This is Doug Chabot with pre-season avalanche, weather and event information from the Gallatin National Forest Avalanche Center on Saturday, November 5th. This information is sponsored by The Friends of the Avalanche Center and Grizzly Outfitters. Join them in supporting free and low-cost avalanche education, community outreach and avalanche center operations during the 2022 Virtual Powder Blast.
In the last 24 hours the mountains around West Yellowstone and Cooke City received 10” of snow, and it’s still snowing. Areas around Big Sky, Hyalite and the Bridger Range got 2-3”. Wind is averaging 15-30 mph with gusts hitting 50. It is blowing out of the SE in the Bridger Range and SW-W everywhere else. Today, expect another inch or two in the northern areas and 6” in the southern mountains. Winds will remain strong with temperatures in the 20s F. A little snowfall Sunday night will turn into a snowstorm on Monday. Stay tuned, and in the meantime put fresh batteries in your beacon, test your airbag and dust off your helmet. Winter’s footsteps are getting louder.
Wind and snow are a dangerous combination. In the southern mountains the snowpack doubled in the last 24 hours to 20+ inches. In the northern mountains there was less new snow, but close to 20” is on the ground. Wind will be blowing snow into drifts which will be easy to avalanche. All windloaded slopes should be avoided. Hunters are at risk crossing windblown gullies and skiers are at risk as they search for the deepest snows. I expect to hear of human triggered slides in the next week and hope no one gets caught.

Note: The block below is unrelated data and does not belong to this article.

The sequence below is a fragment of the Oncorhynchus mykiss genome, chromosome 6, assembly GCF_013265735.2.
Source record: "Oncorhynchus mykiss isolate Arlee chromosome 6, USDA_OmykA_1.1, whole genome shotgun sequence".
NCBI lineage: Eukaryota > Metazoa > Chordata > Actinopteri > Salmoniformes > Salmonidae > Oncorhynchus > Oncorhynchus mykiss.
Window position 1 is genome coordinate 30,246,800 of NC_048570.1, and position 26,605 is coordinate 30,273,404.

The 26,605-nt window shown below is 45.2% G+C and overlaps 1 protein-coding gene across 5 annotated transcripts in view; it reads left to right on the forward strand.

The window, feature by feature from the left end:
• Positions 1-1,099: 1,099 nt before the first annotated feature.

It is avalanche season which means we treat a 20” snowpack in November as you would a 6 foot deep pack in February. The rules are the same. Go with a partner, analyze the snowpack and carry working rescue gear. Early season has 2 extra hazards: be prepared to get raked over rocks if you get caught in a slide and remember that we are a tad rusty traveling in avalanche terrain.
Your observations are more important than ever this time of year as we get to know this season’s snowpack.
The Centennial Mountains outside of Island Park received 10” in the last 24 hours doubling the snowpack. Wind will be blowing snow into drifts which will be easy to avalanche. All windloaded slopes should be avoided. Go with a partner, analyze the snowpack and carry working rescue gear. Early season has 2 extra hazards: be prepared to get raked over rocks if you get caught in a slide and remember that we are a tad rusty traveling in avalanche terrain.
Our education calendar is full of awareness lectures and field courses. Check it out: Events and Education Calendar.
The Utah Avalanche Center Snow and Avalanche Workshop is a great opportunity available online from 6-9 PM on November 9.
Friends of GNFAC Powder Blast Fundraiser
The Friends of the Avalanche Center are hosting the Virtual Powder Blast fundraiser. Your donations support free and low-cost avalanche education, beacon checkers at trailheads, beacon parks, weather stations, and GNFAC programs! The Friends of GNFAC launched an online GoFundMe campaign. Please consider a donation, and we look forward to having an in-person event again in the future.